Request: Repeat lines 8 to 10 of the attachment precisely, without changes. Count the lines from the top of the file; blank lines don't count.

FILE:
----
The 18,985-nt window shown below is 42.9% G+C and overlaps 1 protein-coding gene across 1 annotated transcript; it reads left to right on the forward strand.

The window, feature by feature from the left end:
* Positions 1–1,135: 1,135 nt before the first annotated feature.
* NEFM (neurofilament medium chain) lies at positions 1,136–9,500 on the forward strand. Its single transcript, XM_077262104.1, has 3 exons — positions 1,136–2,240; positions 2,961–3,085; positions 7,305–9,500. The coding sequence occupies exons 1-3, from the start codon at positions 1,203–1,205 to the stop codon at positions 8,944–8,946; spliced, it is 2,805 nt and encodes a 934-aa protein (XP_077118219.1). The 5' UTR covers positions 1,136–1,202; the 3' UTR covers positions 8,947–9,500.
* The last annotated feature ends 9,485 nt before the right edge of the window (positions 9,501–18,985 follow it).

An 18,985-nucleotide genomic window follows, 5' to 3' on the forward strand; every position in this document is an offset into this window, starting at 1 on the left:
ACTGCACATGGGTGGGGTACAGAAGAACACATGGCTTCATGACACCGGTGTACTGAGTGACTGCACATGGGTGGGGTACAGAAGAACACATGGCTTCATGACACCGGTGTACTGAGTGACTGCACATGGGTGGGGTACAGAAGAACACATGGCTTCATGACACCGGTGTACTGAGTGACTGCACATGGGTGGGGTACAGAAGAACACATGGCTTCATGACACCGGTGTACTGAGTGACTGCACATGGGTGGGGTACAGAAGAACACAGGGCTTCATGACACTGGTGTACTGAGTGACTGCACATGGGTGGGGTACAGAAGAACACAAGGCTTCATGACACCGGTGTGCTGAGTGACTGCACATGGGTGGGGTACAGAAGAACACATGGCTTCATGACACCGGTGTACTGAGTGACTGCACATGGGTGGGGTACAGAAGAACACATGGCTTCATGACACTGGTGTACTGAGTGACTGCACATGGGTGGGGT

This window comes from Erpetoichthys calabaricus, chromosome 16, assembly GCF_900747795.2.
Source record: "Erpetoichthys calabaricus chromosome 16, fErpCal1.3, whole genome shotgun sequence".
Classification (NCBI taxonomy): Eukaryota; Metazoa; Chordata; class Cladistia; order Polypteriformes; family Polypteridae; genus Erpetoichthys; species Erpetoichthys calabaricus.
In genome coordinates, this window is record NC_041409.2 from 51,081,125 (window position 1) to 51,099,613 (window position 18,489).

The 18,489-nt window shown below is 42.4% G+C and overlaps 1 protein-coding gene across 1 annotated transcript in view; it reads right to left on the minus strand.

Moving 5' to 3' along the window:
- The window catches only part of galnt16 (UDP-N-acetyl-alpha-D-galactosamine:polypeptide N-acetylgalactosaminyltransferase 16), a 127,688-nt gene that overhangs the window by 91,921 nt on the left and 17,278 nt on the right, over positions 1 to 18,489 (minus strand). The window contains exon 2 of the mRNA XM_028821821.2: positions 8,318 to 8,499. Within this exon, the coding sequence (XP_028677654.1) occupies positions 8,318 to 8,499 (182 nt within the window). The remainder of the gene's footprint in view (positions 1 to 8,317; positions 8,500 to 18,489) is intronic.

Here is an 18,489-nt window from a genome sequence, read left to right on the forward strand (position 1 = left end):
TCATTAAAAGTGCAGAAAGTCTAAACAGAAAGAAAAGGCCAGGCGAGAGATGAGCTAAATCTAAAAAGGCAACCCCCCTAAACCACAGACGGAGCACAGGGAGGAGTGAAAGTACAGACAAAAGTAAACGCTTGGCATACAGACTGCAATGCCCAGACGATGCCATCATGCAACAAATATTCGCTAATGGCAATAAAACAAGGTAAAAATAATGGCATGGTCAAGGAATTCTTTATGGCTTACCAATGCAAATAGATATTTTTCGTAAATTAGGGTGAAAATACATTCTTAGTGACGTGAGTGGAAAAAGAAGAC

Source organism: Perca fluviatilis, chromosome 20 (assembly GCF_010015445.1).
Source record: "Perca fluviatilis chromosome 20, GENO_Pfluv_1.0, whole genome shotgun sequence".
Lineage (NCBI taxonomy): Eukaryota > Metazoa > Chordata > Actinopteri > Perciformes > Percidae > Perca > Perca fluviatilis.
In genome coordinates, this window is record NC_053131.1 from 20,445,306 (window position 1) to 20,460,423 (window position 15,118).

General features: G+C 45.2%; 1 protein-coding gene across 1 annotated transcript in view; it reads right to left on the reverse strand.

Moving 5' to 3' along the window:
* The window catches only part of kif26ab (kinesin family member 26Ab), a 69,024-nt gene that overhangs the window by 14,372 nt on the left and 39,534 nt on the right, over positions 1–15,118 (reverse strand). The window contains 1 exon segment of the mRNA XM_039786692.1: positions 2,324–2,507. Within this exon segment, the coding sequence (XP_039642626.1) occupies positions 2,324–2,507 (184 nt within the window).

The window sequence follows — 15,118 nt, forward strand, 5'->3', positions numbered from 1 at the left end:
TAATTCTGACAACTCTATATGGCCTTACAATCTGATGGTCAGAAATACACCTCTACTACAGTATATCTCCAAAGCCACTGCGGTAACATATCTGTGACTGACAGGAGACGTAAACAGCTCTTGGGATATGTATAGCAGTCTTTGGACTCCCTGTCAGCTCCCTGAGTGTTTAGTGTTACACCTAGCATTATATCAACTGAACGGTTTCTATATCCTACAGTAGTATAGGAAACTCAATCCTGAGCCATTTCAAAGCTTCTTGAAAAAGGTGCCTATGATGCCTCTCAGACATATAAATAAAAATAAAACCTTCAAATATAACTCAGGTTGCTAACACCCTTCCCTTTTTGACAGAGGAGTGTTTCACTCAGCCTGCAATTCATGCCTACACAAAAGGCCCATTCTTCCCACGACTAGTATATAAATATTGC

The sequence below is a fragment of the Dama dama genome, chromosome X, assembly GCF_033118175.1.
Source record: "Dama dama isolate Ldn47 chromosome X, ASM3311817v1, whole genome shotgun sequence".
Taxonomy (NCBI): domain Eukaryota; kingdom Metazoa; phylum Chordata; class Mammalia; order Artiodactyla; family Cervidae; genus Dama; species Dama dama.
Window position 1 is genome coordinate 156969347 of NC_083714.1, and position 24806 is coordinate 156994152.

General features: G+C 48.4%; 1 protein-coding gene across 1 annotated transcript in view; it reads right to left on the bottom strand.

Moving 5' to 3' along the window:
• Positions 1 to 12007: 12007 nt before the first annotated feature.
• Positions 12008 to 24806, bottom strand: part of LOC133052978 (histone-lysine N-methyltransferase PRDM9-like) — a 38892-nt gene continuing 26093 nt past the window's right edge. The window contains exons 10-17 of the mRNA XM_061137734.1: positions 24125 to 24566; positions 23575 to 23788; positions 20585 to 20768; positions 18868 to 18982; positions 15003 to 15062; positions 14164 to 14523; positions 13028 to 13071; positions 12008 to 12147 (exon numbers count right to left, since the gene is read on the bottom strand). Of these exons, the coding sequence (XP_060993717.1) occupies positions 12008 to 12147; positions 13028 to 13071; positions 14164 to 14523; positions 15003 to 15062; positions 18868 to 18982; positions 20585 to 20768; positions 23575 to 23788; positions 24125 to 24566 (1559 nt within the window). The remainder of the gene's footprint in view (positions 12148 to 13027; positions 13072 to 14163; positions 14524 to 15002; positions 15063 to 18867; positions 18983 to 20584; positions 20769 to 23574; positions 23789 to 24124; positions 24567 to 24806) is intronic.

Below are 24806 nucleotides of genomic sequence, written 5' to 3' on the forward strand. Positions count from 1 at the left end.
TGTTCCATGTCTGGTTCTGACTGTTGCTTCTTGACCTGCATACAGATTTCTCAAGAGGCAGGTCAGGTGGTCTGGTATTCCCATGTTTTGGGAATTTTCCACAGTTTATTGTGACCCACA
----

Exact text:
This window comes from Erpetoichthys calabaricus, chromosome 16, assembly GCF_900747795.2.
Source record: "Erpetoichthys calabaricus chromosome 16, fErpCal1.3, whole genome shotgun sequence".
Classification (NCBI taxonomy): Eukaryota; Metazoa; Chordata; class Cladistia; order Polypteriformes; family Polypteridae; genus Erpetoichthys; species Erpetoichthys calabaricus.